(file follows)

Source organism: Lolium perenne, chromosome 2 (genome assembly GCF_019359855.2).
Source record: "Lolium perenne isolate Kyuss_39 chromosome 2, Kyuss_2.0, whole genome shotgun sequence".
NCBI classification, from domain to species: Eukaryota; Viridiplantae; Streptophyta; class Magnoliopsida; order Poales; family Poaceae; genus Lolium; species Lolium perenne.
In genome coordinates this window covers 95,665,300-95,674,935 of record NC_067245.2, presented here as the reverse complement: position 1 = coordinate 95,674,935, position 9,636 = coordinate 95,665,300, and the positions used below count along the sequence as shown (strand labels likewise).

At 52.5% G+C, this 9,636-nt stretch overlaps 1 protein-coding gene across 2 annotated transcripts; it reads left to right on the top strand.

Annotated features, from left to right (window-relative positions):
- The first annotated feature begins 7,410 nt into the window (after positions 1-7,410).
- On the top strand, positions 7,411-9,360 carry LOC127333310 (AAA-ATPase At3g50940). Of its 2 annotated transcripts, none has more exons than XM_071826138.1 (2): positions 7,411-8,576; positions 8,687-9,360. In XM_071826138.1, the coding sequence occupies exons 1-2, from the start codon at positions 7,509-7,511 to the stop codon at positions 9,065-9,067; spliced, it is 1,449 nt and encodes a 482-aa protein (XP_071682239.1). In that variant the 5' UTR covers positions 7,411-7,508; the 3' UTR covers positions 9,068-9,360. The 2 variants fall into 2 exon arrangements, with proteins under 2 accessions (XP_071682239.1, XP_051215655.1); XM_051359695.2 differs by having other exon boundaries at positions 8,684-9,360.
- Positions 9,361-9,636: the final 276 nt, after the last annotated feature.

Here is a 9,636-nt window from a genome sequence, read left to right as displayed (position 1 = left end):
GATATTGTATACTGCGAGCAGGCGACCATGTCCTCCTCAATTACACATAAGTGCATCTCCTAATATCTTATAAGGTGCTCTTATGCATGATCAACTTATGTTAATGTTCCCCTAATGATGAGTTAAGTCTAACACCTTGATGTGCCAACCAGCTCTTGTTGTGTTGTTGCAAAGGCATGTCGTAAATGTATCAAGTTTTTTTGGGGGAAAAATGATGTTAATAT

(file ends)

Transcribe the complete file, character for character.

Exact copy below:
Source organism: Lolium perenne, chromosome 2 (genome assembly GCF_019359855.2).
Source record: "Lolium perenne isolate Kyuss_39 chromosome 2, Kyuss_2.0, whole genome shotgun sequence".
NCBI classification, from domain to species: Eukaryota; Viridiplantae; Streptophyta; class Magnoliopsida; order Poales; family Poaceae; genus Lolium; species Lolium perenne.
In genome coordinates this window covers 95,665,300-95,674,935 of record NC_067245.2, presented here as the reverse complement: position 1 = coordinate 95,674,935, position 9,636 = coordinate 95,665,300, and the positions used below count along the sequence as shown (strand labels likewise).

At 52.5% G+C, this 9,636-nt stretch overlaps 1 protein-coding gene across 2 annotated transcripts; it reads left to right on the top strand.

Annotated features, from left to right (window-relative positions):
- The first annotated feature begins 7,410 nt into the window (after positions 1-7,410).
- On the top strand, positions 7,411-9,360 carry LOC127333310 (AAA-ATPase At3g50940). Of its 2 annotated transcripts, none has more exons than XM_071826138.1 (2): positions 7,411-8,576; positions 8,687-9,360. In XM_071826138.1, the coding sequence occupies exons 1-2, from the start codon at positions 7,509-7,511 to the stop codon at positions 9,065-9,067; spliced, it is 1,449 nt and encodes a 482-aa protein (XP_071682239.1). In that variant the 5' UTR covers positions 7,411-7,508; the 3' UTR covers positions 9,068-9,360. The 2 variants fall into 2 exon arrangements, with proteins under 2 accessions (XP_071682239.1, XP_051215655.1); XM_051359695.2 differs by having other exon boundaries at positions 8,684-9,360.
- Positions 9,361-9,636: the final 276 nt, after the last annotated feature.

Here is a 9,636-nt window from a genome sequence, read left to right as displayed (position 1 = left end):
GATATTGTATACTGCGAGCAGGCGACCATGTCCTCCTCAATTACACATAAGTGCATCTCCTAATATCTTATAAGGTGCTCTTATGCATGATCAACTTATGTTAATGTTCCCCTAATGATGAGTTAAGTCTAACACCTTGATGTGCCAACCAGCTCTTGTTGTGTTGTTGCAAAGGCATGTCGTAAATGTATCAAGTTTTTTTGGGGGAAAAATGATGTTAATAT